You Don't Own What You Buy: The Tetris Edition

from the blockheads dept

In the convoluted realm that has become copyright, licensing agreements, and SaaS-style everything, we've had something of a running series of posts that focus on the bewildering concept that we no longer own what we buy. Between movies simply being disappeared, features on gaming consoles being obliterated via firmware update, and entire eBook platforms simply ceasing to work, the benefits of handing over very real dollars have never been more fleeting.

This has been ingrained to the point of public reaction to this sort of thing amounting to that of placid cattle being shown the slaughter room. So, when Electronic Arts alerted those that purchased its iOS Tetris game that, surprise, this game is just going to not work any longer soon, public outcry wasn't even on the menu.

Players opening either game on their iOS devices are now greeted with a pop-up message that’s also included in the “What’s New” section of both Tetris Premium and Tetris Blitz’s listings in the iOS App Store warning them that the countdown on each title has officially begun:

Hello Fans,

We have had an amazing journey with you so far but sadly, it is time to say goodbye. As of April 21, 2020, EA’s Tetris® app will be retired, and will no longer be available to play. Kindly note that you will still be able to enjoy the game and use any existing in-game items until April 21, 2020. We hope you have gotten many hours of enjoyment out of this game and we appreciate your ongoing support. Thank you!

Hey, thanks for buying our game and, great news, you'll get to play what you bought just a little while longer, mmkay bye! Gamers, at this point, are quite used to beloved games suddenly being unsupported after a few years, meaning that the game won't be updated, won't work on modern operating systems, and might not have an active online gamer platform when support runs out. What's less common is for the game to have been constructed in a way that is completely unplayable, full stop, when the publisher flicks a switch.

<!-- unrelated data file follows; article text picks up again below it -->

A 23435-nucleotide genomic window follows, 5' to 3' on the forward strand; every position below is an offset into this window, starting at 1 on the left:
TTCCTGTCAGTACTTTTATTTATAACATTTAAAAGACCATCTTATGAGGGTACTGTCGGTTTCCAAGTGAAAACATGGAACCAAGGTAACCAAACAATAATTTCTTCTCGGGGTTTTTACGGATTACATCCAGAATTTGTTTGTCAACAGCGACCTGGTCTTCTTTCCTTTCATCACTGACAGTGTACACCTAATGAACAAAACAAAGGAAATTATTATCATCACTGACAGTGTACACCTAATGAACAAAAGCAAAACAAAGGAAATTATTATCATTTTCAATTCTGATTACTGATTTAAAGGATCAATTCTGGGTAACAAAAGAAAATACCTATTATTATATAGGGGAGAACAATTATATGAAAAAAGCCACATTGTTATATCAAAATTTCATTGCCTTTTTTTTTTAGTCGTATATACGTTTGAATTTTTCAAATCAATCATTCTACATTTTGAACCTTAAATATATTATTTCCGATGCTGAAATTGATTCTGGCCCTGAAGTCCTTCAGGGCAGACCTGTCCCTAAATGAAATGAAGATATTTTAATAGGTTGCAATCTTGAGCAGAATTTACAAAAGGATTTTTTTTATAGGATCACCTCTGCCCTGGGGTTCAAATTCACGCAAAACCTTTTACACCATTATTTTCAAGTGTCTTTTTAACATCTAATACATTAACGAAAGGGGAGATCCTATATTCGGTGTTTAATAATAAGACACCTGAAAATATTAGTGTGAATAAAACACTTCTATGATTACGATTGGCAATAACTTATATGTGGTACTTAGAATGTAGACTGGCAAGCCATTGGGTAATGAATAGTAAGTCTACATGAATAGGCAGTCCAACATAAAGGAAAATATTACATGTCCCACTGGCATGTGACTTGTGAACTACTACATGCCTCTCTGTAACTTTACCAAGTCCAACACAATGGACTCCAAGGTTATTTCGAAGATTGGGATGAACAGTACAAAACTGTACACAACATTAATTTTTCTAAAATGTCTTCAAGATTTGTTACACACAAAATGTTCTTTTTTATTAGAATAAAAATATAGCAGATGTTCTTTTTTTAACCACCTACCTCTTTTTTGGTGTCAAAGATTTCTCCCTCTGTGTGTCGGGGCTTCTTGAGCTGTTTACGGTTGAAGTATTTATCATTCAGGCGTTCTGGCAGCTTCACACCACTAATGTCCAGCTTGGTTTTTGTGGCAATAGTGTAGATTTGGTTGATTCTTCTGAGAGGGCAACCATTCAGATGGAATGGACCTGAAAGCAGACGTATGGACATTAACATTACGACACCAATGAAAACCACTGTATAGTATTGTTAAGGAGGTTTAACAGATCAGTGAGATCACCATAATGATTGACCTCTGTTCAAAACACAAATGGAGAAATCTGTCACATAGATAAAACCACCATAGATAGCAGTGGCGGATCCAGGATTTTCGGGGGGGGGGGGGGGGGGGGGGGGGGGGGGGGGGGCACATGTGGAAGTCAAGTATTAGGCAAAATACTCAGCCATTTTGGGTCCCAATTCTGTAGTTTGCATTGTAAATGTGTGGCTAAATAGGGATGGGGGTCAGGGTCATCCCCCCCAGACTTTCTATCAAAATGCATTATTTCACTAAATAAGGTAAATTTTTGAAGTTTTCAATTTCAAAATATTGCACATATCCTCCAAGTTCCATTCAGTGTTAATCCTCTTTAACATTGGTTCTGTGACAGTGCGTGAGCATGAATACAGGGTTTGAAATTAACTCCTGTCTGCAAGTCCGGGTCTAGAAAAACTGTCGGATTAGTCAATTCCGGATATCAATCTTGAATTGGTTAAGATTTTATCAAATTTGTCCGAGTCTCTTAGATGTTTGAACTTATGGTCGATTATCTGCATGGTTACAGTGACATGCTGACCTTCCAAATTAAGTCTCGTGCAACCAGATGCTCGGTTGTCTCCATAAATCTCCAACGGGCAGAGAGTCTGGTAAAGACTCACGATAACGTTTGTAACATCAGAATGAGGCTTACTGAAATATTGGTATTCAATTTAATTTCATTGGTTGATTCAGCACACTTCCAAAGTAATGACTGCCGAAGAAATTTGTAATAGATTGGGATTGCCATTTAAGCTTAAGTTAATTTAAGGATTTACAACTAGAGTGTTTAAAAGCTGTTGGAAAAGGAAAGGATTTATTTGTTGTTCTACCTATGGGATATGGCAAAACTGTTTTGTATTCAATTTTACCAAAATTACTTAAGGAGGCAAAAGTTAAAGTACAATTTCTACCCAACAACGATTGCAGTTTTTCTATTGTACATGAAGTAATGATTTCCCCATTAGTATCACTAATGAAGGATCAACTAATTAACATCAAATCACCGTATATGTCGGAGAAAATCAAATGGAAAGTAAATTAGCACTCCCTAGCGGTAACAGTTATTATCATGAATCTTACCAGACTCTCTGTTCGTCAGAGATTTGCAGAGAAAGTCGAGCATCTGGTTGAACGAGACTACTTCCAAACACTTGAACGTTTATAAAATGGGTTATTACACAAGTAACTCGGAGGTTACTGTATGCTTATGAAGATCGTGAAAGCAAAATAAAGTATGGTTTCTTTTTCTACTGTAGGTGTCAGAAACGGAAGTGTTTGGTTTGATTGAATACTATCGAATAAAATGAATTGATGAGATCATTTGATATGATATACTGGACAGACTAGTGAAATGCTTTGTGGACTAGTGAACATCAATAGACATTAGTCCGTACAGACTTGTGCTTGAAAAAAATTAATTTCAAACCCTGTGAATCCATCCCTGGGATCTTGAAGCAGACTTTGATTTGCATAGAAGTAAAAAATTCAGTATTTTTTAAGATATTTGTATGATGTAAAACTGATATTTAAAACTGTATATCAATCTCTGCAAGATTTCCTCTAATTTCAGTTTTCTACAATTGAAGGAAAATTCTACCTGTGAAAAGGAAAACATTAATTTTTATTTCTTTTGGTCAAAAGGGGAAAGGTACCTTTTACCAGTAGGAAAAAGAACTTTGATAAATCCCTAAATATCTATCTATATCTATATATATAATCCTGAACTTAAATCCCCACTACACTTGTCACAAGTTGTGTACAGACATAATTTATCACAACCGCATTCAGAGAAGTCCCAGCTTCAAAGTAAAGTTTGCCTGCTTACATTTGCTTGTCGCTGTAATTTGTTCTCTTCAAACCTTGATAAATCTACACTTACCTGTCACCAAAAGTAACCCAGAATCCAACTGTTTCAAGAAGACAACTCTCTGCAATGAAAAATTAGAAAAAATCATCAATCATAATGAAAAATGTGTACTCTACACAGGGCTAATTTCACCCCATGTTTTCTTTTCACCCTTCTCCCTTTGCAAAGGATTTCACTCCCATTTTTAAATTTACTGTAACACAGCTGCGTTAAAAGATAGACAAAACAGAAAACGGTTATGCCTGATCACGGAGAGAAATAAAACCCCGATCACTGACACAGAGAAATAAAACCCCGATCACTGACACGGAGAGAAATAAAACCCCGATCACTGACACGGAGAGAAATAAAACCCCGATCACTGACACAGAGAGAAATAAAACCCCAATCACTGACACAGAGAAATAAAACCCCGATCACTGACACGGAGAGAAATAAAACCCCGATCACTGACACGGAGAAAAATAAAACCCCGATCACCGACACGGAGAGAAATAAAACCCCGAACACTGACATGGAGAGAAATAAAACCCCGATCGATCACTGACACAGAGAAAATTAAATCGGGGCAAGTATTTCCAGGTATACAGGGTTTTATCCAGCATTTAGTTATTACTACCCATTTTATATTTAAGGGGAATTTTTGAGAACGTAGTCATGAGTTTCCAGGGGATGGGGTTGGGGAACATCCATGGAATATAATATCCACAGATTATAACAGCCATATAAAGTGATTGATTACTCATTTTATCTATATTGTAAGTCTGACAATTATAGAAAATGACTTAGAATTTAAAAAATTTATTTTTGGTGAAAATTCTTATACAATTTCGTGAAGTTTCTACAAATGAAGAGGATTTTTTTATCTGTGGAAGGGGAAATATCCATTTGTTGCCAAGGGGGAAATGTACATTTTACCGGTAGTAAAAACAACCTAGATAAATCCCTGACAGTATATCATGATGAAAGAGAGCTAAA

So why is this happening in this case? Well, because EA doesn't actually own Tetris. It just licenses the title to publish games. And, The Tetris Company has entered into a new licensing agreement for exclusive mobile game publishing with a different company.

Last year, The Tetris Company, Inc. and N3TWORK announced a multi-year agreement where N3TWORK will be the exclusive developer and publisher of new Tetris® games for mobile devices worldwide, excluding China. EA’s announcement that it will retire its Tetris®, Tetris® Premium and Tetris® Blitz games as of April 21 is a result of this agreement.

The Tetris brand continuously aims to bring fans game experiences that are fresh, innovative and fun. We are excited about these new changes for Tetris on mobile and plan to share more news with fans very soon.

All of which I imagine is lost on the average person who bought EA's Tetris games, thinking that buying them meant they owned them. Can you imagine asking the average gamer if they would have made that same purchase if they realized that their game might simply disappear and cease to work if the Tetris people decided on a new licensing agreement with a different publisher?

This is a mess and it's probably time for consumer groups to look into some kind of consumer protection rules that would either prevent this sort of thing or, more likely, make notifying buyers that they aren't actually buying the product more prominent than some subsection paragraph buried in a EULA.

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Filed Under: copyright, expiring games, games, licenses, tetris
Companies: ea, n3twork, the tetris company

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  1. icon
    Wendy Cockcroft (profile), 28 Jan 2020 @ 7:16am

    Re: Re: Option C

    @tex2us, they say you bought the right to use the game but unless there's a clause that allows them to yank it back it's not bought, it's rented.

    The RENTAL isn't being offered, but SALE and sale implies you own the thing till you dispose of it. They're committing fraud.

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